4525 Cameron Valley Parkway
Charlotte, NC 28211
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While there are many causes of female fertility disorders, acupuncture is proven to be exceptionally beneficial for women who are having difficulty conceiving. The acupuncture treatments work best when used as a complementary therapy to modern fertility treatments.
Acupuncture is the insertion of very thin needles into specific points throughout the body that help balance the body's natural energy and can help treat a wide variety of conditions. When considering acupuncture for fertility improvement, it is helpful to know that acupuncture can help stabilize hormone levels, increase blood flow to reproductive organs, regulate and improve ovulation, increase the release of gonadotropin-releasing hormone (involved in regulating reproduction), normalize the hypothalamic-pituitary-ovarian axis and reduce stress. Acupuncture is also beneficial to women affected by Polycystic Ovary Syndrome (PCOS) as it helps regulate menstrual cycles and improves hormone balance.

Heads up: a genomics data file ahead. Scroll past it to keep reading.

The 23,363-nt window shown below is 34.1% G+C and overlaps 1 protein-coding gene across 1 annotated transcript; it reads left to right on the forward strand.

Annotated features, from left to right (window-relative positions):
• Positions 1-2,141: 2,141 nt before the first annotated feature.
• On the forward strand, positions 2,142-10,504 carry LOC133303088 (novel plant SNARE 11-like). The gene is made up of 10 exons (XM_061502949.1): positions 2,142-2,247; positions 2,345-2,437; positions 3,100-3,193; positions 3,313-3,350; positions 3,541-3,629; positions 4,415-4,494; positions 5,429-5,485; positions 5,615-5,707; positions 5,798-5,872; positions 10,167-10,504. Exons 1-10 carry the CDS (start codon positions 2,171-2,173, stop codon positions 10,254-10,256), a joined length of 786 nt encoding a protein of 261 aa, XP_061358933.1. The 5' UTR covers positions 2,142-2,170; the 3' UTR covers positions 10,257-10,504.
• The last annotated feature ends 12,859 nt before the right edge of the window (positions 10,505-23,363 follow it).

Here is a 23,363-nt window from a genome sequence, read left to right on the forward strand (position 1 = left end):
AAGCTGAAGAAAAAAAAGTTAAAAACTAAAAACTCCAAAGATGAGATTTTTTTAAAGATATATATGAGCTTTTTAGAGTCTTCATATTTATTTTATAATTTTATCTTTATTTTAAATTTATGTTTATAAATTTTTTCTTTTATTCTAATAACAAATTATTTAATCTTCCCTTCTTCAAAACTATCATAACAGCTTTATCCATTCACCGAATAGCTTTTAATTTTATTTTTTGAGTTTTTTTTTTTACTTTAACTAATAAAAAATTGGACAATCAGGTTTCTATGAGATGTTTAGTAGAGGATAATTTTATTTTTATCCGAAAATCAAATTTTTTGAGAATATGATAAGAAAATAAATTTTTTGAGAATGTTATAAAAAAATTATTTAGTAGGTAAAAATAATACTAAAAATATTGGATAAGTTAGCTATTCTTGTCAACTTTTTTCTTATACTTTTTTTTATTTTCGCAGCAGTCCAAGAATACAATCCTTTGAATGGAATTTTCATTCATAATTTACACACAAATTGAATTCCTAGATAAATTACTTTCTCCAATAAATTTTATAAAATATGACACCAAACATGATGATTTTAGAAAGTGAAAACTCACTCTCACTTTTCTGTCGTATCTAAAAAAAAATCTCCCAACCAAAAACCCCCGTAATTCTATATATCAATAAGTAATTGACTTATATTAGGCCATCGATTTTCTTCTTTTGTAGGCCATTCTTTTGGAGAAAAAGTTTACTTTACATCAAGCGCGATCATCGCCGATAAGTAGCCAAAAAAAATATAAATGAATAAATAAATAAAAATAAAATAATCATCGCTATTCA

Acupuncture is a safe, non-toxic and economical treatment for fertility disorders and, when combined with IVF/IUI, yields a greater success rate of conception. If undergoing in vitro fertilization (IVF) or intrauterine insemination (IUI), it is recommended that you undergo acupuncture treatment also to increase the odds of successful conception. A study carried out by the University of Maryland School Of Medicine, Georgetown University School of Medicine and the University of Amsterdam, Holland and later published in the British Medical Journal, showed that acupuncture can increase chances of conception by as much as 65 percent.
Traditional Chinese medicine treatments for infertility may include acupuncture, Tui Na (acupressure), and the prescribing of Chinese herbals. The treatments are usually once or twice a week for a total of six to 10 treatments. After each treatment, patients report a great reduction in anxiety and an overall calmness.
 University of Virginia Health System
 Fertility and Sterility Medical Journal, April 2002